Temporary VAT rate increased to 12.5 per cent on 1 October – were you ready?

Businesses operating in the hospitality, travel and tourism sectors will have welcomed the introduction of the temporary reduction in the VAT rate that has applied to certain supplies of services since last summer.  However, with effect from 1 October 2021, the 5 per cent VAT rate that currently applies to these services is due to increase to 12.5 per cent.

Consequently, businesses enjoying the benefits of the reduced rate will need to take action before the increase to ensure that they continue to meet their compliance obligations.

Background

On 15 July 2020 the VAT rate for certain supplies of hospitality, hotel accommodation and admission to attractions was temporarily cut from 20 per cent to 5 per cent. Due to continued restrictions resulting from the coronavirus pandemic, the Chancellor announced in the 2021 Budget that the 5 per cent rate would be extended until 30 September 2021, to be replaced on 1 October 2021 by a 12.5 per cent rate, before returning to 20 per cent on 1 April 2022.  

Time is now running out for businesses to make the necessary business changes to ensure that they apply the new 12.5% VAT rate correctly when the change takes effect on 1 October.

What supplies does the reduced rate apply to? 

In summary, the temporary reduced rate of VAT applies as set out below.

Hotels and travel businesses

  • For the holiday sector, the reduced rate of VAT applies to supplies of sleeping accommodation in hotels, bed and breakfast accommodation, campsites and caravan sites.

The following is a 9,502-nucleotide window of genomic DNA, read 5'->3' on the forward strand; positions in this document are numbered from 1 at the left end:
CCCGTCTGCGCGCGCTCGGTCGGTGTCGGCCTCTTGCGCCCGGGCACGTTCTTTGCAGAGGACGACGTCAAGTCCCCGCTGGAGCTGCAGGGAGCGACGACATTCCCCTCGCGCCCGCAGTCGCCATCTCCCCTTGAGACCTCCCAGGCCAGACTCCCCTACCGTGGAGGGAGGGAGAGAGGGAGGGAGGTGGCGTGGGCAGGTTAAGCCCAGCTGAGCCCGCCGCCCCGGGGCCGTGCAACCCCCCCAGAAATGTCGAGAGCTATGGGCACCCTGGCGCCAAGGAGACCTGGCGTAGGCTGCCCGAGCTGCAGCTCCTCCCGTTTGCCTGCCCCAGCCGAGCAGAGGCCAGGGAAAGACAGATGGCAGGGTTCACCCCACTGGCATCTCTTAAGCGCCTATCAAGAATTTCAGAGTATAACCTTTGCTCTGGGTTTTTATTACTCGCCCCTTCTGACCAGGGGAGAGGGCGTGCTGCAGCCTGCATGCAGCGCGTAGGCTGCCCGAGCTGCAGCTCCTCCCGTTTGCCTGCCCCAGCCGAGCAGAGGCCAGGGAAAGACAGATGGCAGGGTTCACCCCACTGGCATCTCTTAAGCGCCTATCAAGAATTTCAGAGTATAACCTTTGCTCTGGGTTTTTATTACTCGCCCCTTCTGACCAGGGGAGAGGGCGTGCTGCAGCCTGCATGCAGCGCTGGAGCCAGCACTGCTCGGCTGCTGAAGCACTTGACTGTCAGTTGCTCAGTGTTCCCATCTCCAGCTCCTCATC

• For tour operators, the reduced rate of VAT does not apply to the margin calculated under the Tour Operators Margin Scheme (TOMS), so margin scheme supplies remain taxable at either the standard rate or zero-rate. However, in-house and bought-in supplies, which are excluded from TOMS, are subject to the temporary reduced rate.
  • The temporary reduced rate of VAT also applies to admission to shows, theatres, circuses, fairs, amusement parks, concerts, museums, zoos, cinemas, exhibitions and similar cultural events and facilities. However, the reduced rate does not apply to admissions to sporting events. Also, not for profit organisations and public bodies running attractions and events that qualify for the ‘cultural services’ VAT exemption must apply the exemption, rather than the reduced rate.
  • Organisations that charge admission fees to view online live performances may also be eligible for the reduced rate, but fees charged to foreign customers may be outside the scope of UK VAT and foreign VAT consequences may need to be considered.

Restaurants, pubs, bars, cafés and hot takeaway food outlets

The reduced rate of VAT applies to food and non-alcoholic drinks sold for on premises consumption in restaurants, pubs, bars, and cafes. It also applies to hot takeaway food and hot takeaway non-alcoholic beverages for consumption off the premises. However, there are some restrictions:

  • the guidance states that catering contracts are not eligible for the reduced rate;